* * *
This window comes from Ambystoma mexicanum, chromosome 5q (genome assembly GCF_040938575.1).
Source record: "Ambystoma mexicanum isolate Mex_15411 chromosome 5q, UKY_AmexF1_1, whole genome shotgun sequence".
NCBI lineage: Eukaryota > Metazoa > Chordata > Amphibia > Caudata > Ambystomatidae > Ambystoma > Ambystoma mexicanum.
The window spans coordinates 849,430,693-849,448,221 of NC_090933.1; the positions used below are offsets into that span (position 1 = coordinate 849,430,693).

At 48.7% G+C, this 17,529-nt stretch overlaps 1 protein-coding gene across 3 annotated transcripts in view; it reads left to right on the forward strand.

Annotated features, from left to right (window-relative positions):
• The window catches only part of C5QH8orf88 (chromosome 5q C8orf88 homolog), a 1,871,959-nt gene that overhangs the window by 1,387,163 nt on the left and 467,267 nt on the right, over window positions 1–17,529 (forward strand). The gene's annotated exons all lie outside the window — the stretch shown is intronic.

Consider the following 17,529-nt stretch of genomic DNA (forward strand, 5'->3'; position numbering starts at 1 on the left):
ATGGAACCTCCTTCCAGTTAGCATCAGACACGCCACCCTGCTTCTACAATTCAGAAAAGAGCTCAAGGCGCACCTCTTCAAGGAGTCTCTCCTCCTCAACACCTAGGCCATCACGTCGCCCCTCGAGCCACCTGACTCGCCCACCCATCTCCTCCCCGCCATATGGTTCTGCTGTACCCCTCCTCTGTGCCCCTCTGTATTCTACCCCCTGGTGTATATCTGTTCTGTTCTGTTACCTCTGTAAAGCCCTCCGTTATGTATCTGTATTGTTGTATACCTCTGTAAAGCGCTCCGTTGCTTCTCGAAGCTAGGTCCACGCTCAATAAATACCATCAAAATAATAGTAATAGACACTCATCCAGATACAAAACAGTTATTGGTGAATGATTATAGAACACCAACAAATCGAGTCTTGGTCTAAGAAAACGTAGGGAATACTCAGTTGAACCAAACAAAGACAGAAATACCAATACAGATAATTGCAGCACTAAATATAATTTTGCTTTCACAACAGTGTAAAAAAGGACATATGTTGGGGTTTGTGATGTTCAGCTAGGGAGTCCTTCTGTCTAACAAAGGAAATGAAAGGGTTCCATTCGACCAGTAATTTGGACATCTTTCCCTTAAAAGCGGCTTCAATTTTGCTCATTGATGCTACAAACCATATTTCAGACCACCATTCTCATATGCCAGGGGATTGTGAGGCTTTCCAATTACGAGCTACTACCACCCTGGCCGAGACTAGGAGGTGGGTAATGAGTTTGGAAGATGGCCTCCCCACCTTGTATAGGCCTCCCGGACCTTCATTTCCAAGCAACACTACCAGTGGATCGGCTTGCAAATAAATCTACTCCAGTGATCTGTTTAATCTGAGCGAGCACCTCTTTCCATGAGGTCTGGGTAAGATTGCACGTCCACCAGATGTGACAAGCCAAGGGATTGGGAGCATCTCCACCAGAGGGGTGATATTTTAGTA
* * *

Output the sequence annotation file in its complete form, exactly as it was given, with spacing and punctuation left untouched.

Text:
This window comes from Ambystoma mexicanum, chromosome 5q (genome assembly GCF_040938575.1).
Source record: "Ambystoma mexicanum isolate Mex_15411 chromosome 5q, UKY_AmexF1_1, whole genome shotgun sequence".
NCBI lineage: Eukaryota > Metazoa > Chordata > Amphibia > Caudata > Ambystomatidae > Ambystoma > Ambystoma mexicanum.
The window spans coordinates 849,430,693-849,448,221 of NC_090933.1; the positions used below are offsets into that span (position 1 = coordinate 849,430,693).

At 48.7% G+C, this 17,529-nt stretch overlaps 1 protein-coding gene across 3 annotated transcripts in view; it reads left to right on the forward strand.

Annotated features, from left to right (window-relative positions):
• The window catches only part of C5QH8orf88 (chromosome 5q C8orf88 homolog), a 1,871,959-nt gene that overhangs the window by 1,387,163 nt on the left and 467,267 nt on the right, over window positions 1–17,529 (forward strand). The gene's annotated exons all lie outside the window — the stretch shown is intronic.

Consider the following 17,529-nt stretch of genomic DNA (forward strand, 5'->3'; position numbering starts at 1 on the left):
ATGGAACCTCCTTCCAGTTAGCATCAGACACGCCACCCTGCTTCTACAATTCAGAAAAGAGCTCAAGGCGCACCTCTTCAAGGAGTCTCTCCTCCTCAACACCTAGGCCATCACGTCGCCCCTCGAGCCACCTGACTCGCCCACCCATCTCCTCCCCGCCATATGGTTCTGCTGTACCCCTCCTCTGTGCCCCTCTGTATTCTACCCCCTGGTGTATATCTGTTCTGTTCTGTTACCTCTGTAAAGCCCTCCGTTATGTATCTGTATTGTTGTATACCTCTGTAAAGCGCTCCGTTGCTTCTCGAAGCTAGGTCCACGCTCAATAAATACCATCAAAATAATAGTAATAGACACTCATCCAGATACAAAACAGTTATTGGTGAATGATTATAGAACACCAACAAATCGAGTCTTGGTCTAAGAAAACGTAGGGAATACTCAGTTGAACCAAACAAAGACAGAAATACCAATACAGATAATTGCAGCACTAAATATAATTTTGCTTTCACAACAGTGTAAAAAAGGACATATGTTGGGGTTTGTGATGTTCAGCTAGGGAGTCCTTCTGTCTAACAAAGGAAATGAAAGGGTTCCATTCGACCAGTAATTTGGACATCTTTCCCTTAAAAGCGGCTTCAATTTTGCTCATTGATGCTACAAACCATATTTCAGACCACCATTCTCATATGCCAGGGGATTGTGAGGCTTTCCAATTACGAGCTACTACCACCCTGGCCGAGACTAGGAGGTGGGTAATGAGTTTGGAAGATGGCCTCCCCACCTTGTATAGGCCTCCCGGACCTTCATTTCCAAGCAACACTACCAGTGGATCGGCTTGCAAATAAATCTACTCCAGTGATCTGTTTAATCTGAGCGAGCACCTCTTTCCATGAGGTCTGGGTAAGATTGCACGTCCACCAGATGTGACAAGCCAAGGGATTGGGAGCATCTCCACCAGAGGGGTGATATTTTAGTA